Well, how about the recent revelation by Chicago Cubs outfielder Moises Alou that he urinates on his hands to toughen them up for a long season at the plate? He's not the only one. Yankee catcher Jorge Posada also pees on his mitts -- but only in spring training, he claims. Whatever. The notion of these guys picking over the raw-vegetable tray at the clubhouse buffet must give their teammates pause. By the way, whaddya think of Pete Rose and that new "memoir" of his? Guy makes a couple of lousy calls to his bookie from the Cincinnati manager's office and the whole world wants to bust him. George Washington -- the one in the powdered wig -- could not tell a lie. Pete Rose can't tell the truth.

Meanwhile, here in Denver, fans may start wondering if the Colorado Rockies could beat the 1791 Pittsfields. The season's barely six weeks old, and already the Rox are looking up at the Dodgers and Padres. Preston Wilson's on the disabled list, the perennially injured Larry Walker hasn't played yet, and the 2002 rookie of the year, Jason Jennings, wants out -- just like every other Rockies pitcher who hasn't completely lost his mind. Scott Elarton is gone, and multi-millionaire Rockie Denny Neagle can't lift his arm over his head. As for that four-man rotation thing manager Clint Hurdle was fooling around with, even Pittsfield had five starters -- although one of them probably worked nights as a candlemaker.

If Rockies ownership and management once had the idea that winning doesn't matter -- that it was enough just to put nine guys out there and turn on the beer taps behind the bleachers -- falling attendance at Coors Field tells them otherwise. In 1993, when the team was brand-new and playing at old Mile High Stadium, 4,483,350 fans packed the place to greet National League play -- 55,350 per game. In 1995, when Coors Field opened (and the Rockies made their only trip to the playoffs), nearly 4,000,000 showed up. The numbers have been dropping off ever since: Attendance fell below 3,000,000 for the first time in 2002, and last year's fourth-place club drew only 2,334,085 -- 28,815 per game. This spring, the first below-20,000 crowd was announced at a cold, rainy night game.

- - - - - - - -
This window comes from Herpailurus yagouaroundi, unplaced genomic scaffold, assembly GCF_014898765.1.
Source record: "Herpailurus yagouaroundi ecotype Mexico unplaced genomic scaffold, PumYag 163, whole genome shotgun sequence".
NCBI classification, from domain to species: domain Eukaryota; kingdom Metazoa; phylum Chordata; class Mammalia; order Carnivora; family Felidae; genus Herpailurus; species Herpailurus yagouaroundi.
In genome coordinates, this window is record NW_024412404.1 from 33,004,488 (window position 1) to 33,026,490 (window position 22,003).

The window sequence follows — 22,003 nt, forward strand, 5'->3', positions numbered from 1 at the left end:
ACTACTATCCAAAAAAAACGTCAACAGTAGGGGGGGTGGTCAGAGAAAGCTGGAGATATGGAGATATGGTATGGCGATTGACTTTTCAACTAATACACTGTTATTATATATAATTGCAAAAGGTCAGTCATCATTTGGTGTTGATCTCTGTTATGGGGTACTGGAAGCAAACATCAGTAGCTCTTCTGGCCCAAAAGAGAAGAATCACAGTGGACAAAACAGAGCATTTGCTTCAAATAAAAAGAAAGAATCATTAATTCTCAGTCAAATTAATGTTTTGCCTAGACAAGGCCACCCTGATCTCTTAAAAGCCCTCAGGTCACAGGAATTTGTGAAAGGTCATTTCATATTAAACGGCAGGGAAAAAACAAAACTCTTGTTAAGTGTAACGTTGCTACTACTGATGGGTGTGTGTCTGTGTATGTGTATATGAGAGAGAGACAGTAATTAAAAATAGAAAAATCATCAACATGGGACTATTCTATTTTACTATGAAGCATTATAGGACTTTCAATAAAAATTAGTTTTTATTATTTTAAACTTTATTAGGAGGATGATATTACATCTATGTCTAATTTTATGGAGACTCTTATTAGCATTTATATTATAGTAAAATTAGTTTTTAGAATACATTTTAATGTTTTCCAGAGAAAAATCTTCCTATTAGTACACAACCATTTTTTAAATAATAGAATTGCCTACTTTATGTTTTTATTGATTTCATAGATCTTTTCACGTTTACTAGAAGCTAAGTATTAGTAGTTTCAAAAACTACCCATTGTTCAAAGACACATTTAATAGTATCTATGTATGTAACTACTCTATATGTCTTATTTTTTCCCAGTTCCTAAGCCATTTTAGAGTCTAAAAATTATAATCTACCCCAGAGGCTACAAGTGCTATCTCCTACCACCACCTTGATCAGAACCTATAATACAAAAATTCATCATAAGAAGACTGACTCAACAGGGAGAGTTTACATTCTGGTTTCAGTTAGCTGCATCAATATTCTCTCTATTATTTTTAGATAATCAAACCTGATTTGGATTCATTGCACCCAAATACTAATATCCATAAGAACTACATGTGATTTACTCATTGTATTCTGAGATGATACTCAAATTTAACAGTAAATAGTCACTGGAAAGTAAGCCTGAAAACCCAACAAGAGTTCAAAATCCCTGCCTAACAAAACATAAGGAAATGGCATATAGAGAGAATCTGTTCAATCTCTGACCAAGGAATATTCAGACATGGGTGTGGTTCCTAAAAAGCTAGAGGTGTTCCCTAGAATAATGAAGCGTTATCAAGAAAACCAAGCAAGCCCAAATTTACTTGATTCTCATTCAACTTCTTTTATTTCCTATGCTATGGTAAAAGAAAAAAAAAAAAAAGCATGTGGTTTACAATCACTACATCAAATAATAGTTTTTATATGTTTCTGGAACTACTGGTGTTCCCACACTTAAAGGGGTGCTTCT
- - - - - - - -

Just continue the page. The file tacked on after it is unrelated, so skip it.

At the same time, the Rockies' 1993 expansion mates, the Florida Marlins, have won the World Series twice, and the Arizona Diamondbacks, who entered the National League five years after Colorado, did it in 2001. The Mile High franchise that once looked like one of the best in baseball is now in serious trouble. The Montreal Expos are probably going to Washington, D.C.; the Rockies are going nowhere.

Still, baseball fans take their pleasures wherever they can find them. Barry Bonds may be an ill-tempered jerk, but his chase after the Bambino and, beyond that, his run at Henry Aaron, is a spectacle we won't soon forget. No sooner did Roger Clemens, the ageless one, come out of a two-hour retirement and join his hometown Houston Astros than he started the season 7-0 and surpassed Steve Carlton to take second place on the all-time strikeout list. Okay, so maybe he beaned Mike Piazza that time and later threw a sharp sliver of bat at the big catcher's legs, but the Rocket is more exciting on the mound than ever. As for baseball's Battle of the Plutocrats -- the $186 million-per-season payroll New York Yankees versus the $160 million Boston Red Sox -- many envious purists are hoping against hope that both clubs fall on their butts. Instead, we're likely to see a Yanks-Bosox thriller right down to the wire in the American League East. Otherwise, the Cubs' brilliant young pitchers might finally put an end to almost a century of Cubbie frustration -- despite Moises Alou's grooming habits. And in Los Angeles, the Dodgers threaten a long-overdue return to greatness. Let's hope they keep Spider-Man out of the clubhouse, too.

So. Despite its woes and follies and cranky anachronisms, baseball has a power to move us that no other sport can produce. As the good people of Pittsfield, Massachusetts, can tell you, it has always been thus. In that light, witness another testament to the game's old appeal that has to be in the same ballpark, chronologically, as the just-discovered Pittsfield document. In a letter to a friend, an anonymous veteran of the Revolutionary War describes now-President Washington's enthusiasm for rounders, or wicket, or some other predecessor of our national pastime this way: "I have often seen it. He (Washington) sometimes throws and catches a ball for hours with his aide-de-camp."

That's great, but let's not ask how they toughened up their hands.